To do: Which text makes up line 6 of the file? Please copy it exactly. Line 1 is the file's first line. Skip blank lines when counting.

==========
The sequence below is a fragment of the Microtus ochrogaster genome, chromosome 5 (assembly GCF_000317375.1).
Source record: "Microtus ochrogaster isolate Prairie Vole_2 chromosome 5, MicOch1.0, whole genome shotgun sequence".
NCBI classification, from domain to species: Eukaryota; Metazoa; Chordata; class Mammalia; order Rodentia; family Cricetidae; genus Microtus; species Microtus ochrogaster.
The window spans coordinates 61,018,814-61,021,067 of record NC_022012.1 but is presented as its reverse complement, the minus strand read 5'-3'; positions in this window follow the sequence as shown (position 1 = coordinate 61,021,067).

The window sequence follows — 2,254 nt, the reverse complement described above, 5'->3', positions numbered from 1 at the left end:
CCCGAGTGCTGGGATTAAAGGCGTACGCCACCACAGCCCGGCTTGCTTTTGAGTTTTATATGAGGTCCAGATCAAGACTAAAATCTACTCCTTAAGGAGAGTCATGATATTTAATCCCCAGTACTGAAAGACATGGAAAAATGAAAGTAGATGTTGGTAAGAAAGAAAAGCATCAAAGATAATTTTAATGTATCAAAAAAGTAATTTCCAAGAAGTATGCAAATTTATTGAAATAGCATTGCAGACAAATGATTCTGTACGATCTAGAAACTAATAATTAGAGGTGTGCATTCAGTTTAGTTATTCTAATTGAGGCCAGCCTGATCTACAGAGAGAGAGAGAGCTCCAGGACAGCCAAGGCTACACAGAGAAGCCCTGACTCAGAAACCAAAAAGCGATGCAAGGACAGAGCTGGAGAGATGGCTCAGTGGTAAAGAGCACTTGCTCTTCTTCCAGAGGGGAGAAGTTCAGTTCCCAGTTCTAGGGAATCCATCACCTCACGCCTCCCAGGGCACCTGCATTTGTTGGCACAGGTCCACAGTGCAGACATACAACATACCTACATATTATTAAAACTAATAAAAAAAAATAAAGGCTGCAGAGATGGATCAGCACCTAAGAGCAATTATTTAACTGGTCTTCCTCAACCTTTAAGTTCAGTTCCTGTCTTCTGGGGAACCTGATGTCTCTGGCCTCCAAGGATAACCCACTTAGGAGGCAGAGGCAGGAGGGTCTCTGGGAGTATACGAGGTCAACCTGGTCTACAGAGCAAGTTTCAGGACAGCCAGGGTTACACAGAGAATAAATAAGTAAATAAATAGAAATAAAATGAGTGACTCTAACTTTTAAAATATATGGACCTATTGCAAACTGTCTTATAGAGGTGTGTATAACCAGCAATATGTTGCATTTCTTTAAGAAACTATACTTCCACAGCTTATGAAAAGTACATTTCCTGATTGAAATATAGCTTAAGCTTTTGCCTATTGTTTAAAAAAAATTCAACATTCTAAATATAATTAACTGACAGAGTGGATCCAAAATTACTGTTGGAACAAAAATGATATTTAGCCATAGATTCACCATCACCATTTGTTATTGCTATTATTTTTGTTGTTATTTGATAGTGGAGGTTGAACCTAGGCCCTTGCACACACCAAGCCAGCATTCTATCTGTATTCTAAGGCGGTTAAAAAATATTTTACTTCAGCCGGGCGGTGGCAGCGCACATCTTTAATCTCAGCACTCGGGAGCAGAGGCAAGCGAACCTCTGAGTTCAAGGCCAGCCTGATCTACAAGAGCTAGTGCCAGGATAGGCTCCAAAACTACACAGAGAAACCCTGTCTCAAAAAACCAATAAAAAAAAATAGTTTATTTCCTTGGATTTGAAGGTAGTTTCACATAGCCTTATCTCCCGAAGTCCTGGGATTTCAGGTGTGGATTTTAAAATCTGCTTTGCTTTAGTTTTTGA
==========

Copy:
CCCGAGTGCTGGGATTAAAGGCGTACGCCACCACAGCCCGGCTTGCTTTTGAGTTTTATATGAGGTCCAGATCAAGACTAAAATCTACTCCTTAAGGAGAGTCATGATATTTAATCCCCAGTACTGAAAGACATGGAAAAATGAAAGTAGATGTTGGTAAGAAAGAAAAGCATCAAAGATAATTTTAATGTATCAAAAAAGTAATTTCCAAGAAGTATGCAAATTTATTGAAATAGCATTGCAGACAAATGATTCTGTACGATCTAGAAACTAATAATTAGAGGTGTGCATTCAGTTTAGTTATTCTAATTGAGGCCAGCCTGATCTACAGAGAGAGAGAGAGCTCCAGGACAGCCAAGGCTACACAGAGAAGCCCTGACTCAGAAACCAAAAAGCGATGCAAGGACAGAGCTGGAGAGATGGCTCAGTGGTAAAGAGCACTTGCTCTTCTTCCAGAGGGGAGAAGTTCAGTTCCCAGTTCTAGGGAATCCATCACCTCACGCCTCCCAGGGCACCTGCATTTGTTGGCACAGGTCCACAGTGCAGACATACAACATACCTACATATTATTAAAACTAATAAAAAAAAATAAAGGCTGCAGAGATGGATCAGCACCTAAGAGCAATTATTTAACTGGTCTTCCTCAACCTTTAAGTTCAGTTCCTGTCTTCTGGGGAACCTGATGTCTCTGGCCTCCAAGGATAACCCACTTAGGAGGCAGAGGCAGGAGGGTCTCTGGGAGTATACGAGGTCAACCTGGTCTACAGAGCAAGTTTCAGGACAGCCAGGGTTACACAGAGAATAAATAAGTAAATAAATAGAAATAAAATGAGTGACTCTAACTTTTAAAATATATGGACCTATTGCAAACTGTCTTATAGAGGTGTGTATAACCAGCAATATGTTGCATTTCTTTAAGAAACTATACTTCCACAGCTTATGAAAAGTACATTTCCTGATTGAAATATAGCTTAAGCTTTTGCCTATTGTTTAAAAAAAATTCAACATTCTAAATATAATTAACTGACAGAGTGGATCCAAAATTACTGTTGGAACAAAAATGATATTTAGCCATAGATTCACCATCACCATTTGTTATTGCTATTATTTTTGTTGTTATTTGATAGTGGAGGTTGAACCTAGGCCCTTGCACACACCAAGCCAGCATTCTATCTGTATTCTAAGGCGGTTAAAAAATATTTTACTTCAGCCGGGCGGTGGCAGCGCACATCTTTAATCTCAGCACTCGGGAGCAGAGGCAAGCGAACCTCTGAGTTCAAGGCCAGCCTGATCTACAAGAGCTAGTGCCAGGATAGGCTCCAAAACTACACAGAGAAACCCTGTCTCAAAAAACCAATAAAAAAAAATAGTTTATTTCCTTGGATTTGAAGGTAGTTTCACATAGCCTTATCTCCCGAAGTCCTGGGATTTCAGGTGTGGATTTTAAAATCTGCTTTGCTTTAGTTTTTGA